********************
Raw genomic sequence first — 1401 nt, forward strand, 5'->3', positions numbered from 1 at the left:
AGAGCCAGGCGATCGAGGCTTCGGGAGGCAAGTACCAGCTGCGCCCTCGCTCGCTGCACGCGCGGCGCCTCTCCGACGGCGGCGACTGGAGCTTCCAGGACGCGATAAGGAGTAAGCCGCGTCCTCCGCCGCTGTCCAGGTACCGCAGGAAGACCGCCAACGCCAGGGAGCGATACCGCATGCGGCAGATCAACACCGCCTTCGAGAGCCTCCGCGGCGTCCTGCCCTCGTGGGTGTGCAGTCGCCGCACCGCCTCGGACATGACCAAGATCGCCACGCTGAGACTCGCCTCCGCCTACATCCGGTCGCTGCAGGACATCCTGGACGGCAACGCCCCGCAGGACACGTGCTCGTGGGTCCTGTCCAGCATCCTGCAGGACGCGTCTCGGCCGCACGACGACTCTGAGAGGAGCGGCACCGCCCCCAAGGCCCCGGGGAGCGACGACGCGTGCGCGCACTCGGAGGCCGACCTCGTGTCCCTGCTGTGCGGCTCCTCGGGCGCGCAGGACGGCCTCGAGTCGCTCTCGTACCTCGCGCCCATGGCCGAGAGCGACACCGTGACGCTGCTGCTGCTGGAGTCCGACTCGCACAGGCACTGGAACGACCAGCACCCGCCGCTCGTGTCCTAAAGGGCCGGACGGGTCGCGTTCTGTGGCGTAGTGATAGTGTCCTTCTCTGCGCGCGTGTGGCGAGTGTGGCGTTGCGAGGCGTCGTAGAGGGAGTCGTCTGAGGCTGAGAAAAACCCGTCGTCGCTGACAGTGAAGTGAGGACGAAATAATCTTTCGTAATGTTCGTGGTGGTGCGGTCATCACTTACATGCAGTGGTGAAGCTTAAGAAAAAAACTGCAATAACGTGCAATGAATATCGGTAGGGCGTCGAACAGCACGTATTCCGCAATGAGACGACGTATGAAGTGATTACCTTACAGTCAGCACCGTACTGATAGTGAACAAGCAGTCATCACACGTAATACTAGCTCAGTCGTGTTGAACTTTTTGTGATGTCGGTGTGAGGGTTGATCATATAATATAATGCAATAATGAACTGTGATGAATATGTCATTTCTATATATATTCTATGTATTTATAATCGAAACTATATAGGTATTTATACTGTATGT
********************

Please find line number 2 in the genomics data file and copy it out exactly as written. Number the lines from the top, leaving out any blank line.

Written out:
AGAGCCAGGCGATCGAGGCTTCGGGAGGCAAGTACCAGCTGCGCCCTCGCTCGCTGCACGCGCGGCGCCTCTCCGACGGCGGCGACTGGAGCTTCCAGGACGCGATAAGGAGTAAGCCGCGTCCTCCGCCGCTGTCCAGGTACCGCAGGAAGACCGCCAACGCCAGGGAGCGATACCGCATGCGGCAGATCAACACCGCCTTCGAGAGCCTCCGCGGCGTCCTGCCCTCGTGGGTGTGCAGTCGCCGCACCGCCTCGGACATGACCAAGATCGCCACGCTGAGACTCGCCTCCGCCTACATCCGGTCGCTGCAGGACATCCTGGACGGCAACGCCCCGCAGGACACGTGCTCGTGGGTCCTGTCCAGCATCCTGCAGGACGCGTCTCGGCCGCACGACGACTCTGAGAGGAGCGGCACCGCCCCCAAGGCCCCGGGGAGCGACGACGCGTGCGCGCACTCGGAGGCCGACCTCGTGTCCCTGCTGTGCGGCTCCTCGGGCGCGCAGGACGGCCTCGAGTCGCTCTCGTACCTCGCGCCCATGGCCGAGAGCGACACCGTGACGCTGCTGCTGCTGGAGTCCGACTCGCACAGGCACTGGAACGACCAGCACCCGCCGCTCGTGTCCTAAAGGGCCGGACGGGTCGCGTTCTGTGGCGTAGTGATAGTGTCCTTCTCTGCGCGCGTGTGGCGAGTGTGGCGTTGCGAGGCGTCGTAGAGGGAGTCGTCTGAGGCTGAGAAAAACCCGTCGTCGCTGACAGTGAAGTGAGGACGAAATAATCTTTCGTAATGTTCGTGGTGGTGCGGTCATCACTTACATGCAGTGGTGAAGCTTAAGAAAAAAACTGCAATAACGTGCAATGAATATCGGTAGGGCGTCGAACAGCACGTATTCCGCAATGAGACGACGTATGAAGTGATTACCTTACAGTCAGCACCGTACTGATAGTGAACAAGCAGTCATCACACGTAATACTAGCTCAGTCGTGTTGAACTTTTTGTGATGTCGGTGTGAGGGTTGATCATATAATATAATGCAATAATGAACTGTGATGAATATGTCATTTCTATATATATTCTATGTATTTATAATCGAAACTATATAGGTATTTATACTGTATGT